mbb-coach-allen

On October 5, Jerome Allen pleaded guilty to bribery charges he committed while working as Penn's men's basketball's coach.

Credit: Carolyn Lim

In the wake of the admissions bribery scandal involving former Penn men's basketball star and coach Jerome Allen, Penn Dean of Admissions Eric Furda is saying that safeguards need to be put in place in both the athletics and admissions departments. 

On Oct. 5, Allen, who is currently an assistant coach for the Boston Celtics, pleaded guilty to bribery in connection to the recruitment of a student athlete – now, Wharton senior Morris Esformes – to gain him admission to the University. Allen had been implicated in an indictment of businessman Philip Esformes, who had allegedly defrauded the federal government of $1 billion and had used some of that money to bribe Allen to help Morris get into Penn.

This kind of bribery, which had forced Allen to repay the $18,000 and $200,000 in fines, had been unprecedented in college athletics, as money typically flows the other way

Furda said that the recruitment of student athletes is a joint action of the two departments and responsibility on the matter is shared. 

“The way I approach any of this is it is a shared responsibility. And that’s built on the trust that we have between our departments. And that’s critical,” Furda said.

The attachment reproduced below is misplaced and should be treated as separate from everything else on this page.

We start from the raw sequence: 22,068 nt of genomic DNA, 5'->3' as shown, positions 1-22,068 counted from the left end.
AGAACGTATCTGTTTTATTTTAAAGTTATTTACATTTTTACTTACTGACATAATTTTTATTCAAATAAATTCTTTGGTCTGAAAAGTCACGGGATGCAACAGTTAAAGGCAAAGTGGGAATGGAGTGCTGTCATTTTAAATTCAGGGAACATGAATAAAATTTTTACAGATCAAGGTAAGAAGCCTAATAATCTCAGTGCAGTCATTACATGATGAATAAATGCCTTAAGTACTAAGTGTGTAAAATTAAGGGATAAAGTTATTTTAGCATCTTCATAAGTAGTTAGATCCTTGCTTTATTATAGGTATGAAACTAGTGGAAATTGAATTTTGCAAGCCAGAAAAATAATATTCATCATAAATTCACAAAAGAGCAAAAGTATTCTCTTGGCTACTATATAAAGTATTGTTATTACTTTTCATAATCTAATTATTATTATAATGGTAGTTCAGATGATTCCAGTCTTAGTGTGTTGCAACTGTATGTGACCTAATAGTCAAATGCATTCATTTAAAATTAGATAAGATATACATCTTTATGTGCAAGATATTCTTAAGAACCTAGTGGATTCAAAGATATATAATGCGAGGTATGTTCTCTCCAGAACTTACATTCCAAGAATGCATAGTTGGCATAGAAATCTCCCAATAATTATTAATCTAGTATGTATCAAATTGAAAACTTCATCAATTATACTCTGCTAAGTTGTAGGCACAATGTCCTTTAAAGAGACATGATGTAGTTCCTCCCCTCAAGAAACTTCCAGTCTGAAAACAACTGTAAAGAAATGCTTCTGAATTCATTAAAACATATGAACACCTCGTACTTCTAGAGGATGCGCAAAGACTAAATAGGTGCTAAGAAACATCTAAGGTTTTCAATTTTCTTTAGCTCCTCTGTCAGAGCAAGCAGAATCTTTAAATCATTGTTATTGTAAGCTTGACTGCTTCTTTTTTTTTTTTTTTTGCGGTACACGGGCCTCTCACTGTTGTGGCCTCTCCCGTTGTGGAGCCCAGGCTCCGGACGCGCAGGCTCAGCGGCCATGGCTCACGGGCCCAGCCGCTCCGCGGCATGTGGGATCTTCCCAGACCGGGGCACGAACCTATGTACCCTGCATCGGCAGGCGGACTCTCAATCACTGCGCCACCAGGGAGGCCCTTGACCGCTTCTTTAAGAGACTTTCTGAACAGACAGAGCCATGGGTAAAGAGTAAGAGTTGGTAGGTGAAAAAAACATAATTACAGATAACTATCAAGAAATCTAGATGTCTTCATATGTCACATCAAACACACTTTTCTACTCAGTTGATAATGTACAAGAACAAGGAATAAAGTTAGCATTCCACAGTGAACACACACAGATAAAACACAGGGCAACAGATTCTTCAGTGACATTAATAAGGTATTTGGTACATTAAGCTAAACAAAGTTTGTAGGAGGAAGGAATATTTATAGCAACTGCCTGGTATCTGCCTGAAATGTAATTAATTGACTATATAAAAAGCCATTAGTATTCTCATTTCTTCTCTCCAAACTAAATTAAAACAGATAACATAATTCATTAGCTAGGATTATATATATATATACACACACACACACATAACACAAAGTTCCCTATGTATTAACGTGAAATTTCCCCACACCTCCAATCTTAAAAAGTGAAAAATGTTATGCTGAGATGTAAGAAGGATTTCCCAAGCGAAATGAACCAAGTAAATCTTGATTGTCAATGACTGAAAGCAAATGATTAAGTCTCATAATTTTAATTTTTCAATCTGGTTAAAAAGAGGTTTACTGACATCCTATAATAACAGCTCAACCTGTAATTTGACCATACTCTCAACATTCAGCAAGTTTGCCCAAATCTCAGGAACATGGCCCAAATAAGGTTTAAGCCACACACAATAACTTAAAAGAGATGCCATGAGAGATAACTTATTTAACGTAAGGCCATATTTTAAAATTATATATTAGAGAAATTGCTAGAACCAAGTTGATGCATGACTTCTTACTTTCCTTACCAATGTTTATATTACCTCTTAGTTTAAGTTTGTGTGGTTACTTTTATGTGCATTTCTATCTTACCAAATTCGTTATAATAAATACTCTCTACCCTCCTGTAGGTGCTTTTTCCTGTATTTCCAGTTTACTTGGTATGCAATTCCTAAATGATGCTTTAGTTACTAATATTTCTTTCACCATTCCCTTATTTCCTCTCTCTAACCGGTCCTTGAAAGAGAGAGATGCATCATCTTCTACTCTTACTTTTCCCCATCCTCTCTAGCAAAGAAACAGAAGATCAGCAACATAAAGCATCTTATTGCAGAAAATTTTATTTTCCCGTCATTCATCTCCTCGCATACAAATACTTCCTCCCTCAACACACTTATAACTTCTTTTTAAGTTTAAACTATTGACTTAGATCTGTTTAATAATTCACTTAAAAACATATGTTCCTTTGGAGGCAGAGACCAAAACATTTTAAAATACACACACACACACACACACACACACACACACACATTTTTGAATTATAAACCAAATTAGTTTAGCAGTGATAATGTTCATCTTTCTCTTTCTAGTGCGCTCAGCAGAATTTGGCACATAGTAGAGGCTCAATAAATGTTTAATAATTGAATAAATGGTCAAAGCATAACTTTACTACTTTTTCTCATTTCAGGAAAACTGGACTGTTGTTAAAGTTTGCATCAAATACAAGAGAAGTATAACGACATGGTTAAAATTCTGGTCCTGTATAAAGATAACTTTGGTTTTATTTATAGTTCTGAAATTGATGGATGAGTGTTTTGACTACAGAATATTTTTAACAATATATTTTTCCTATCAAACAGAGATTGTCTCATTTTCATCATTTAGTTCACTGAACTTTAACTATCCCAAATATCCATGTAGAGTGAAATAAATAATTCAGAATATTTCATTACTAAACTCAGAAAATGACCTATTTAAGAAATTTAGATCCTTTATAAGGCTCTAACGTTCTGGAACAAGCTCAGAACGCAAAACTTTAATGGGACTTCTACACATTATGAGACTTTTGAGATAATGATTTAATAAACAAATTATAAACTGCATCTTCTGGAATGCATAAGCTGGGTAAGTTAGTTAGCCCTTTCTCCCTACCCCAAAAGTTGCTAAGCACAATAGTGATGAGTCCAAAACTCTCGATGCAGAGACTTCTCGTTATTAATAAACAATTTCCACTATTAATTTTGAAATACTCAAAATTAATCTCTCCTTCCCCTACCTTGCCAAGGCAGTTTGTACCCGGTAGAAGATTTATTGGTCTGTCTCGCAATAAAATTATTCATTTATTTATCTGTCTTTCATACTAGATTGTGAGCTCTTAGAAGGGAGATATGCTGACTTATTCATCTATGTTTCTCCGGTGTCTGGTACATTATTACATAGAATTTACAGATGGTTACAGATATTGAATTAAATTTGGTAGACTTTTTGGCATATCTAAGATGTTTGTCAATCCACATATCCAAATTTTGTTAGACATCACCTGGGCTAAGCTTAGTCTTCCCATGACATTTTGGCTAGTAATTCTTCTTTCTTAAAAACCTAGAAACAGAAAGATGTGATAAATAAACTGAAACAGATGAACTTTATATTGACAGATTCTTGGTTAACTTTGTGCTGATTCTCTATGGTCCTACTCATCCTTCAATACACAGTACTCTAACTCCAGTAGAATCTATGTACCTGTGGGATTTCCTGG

Furda suggested new professional development and training for staffers in both departments to prevent future incidents of bribery. He added that any staffer, regardless of their seniority, should go through the training process. 

Furda noted, however, excessive regulation of the recruitment and admissions process could hinder the ability of both departments to do their jobs well. 

“Is One College Hall going to put up these walls so high that we can’t even recruit people? Will athletics need to put things up within their own department – that they’re not going to be able to recruit people?” Furda said. “Can we overly regulate, legislate any of the pieces?”

No matter the amount of protection a program has, Furda said that it still may not be enough to deter the wrongdoing. 

“You’re still going to have the human aspect of this,” Furda said. “Individuals are going to act in a way that would go around even any of the highest safeguards." 

Penn Athletics is currently in the "final stages" of an internal investigation conducted by hired outside legal counsel, Associate Athletic Director of Administration and Strategic Communications Kevin Bonner said.

"We remain in the final stages of the investigation. If or when we have more information, we’ll be sure to reach out," wrote Bonner in an emailed statement to the DP.

Esformes was accepted to Penn in 2015 as a member of Allen's final recruiting class before Allen was replaced by current coach Steve Donahue. Esformes never played or appeared on the men's basketball team's roster. 

Penn Athletics follows the NCAA and Ivy League guidelines when it comes to the recruitment of student-athletes. 

In an emailed statement to the DP, Associate Athletic Director for Student Development Matt Valenti wrote that potential recruits must be "academically representative" of the overall student body before their athletic ability and other intangibles within their respective sport is seriously considered. 

"If those standards are met, our Penn Athletics staff works closely with the Office of Undergraduate Admissions to ensure that prospective student-athletes are viable candidates during the admissions process," wrote Valenti. 

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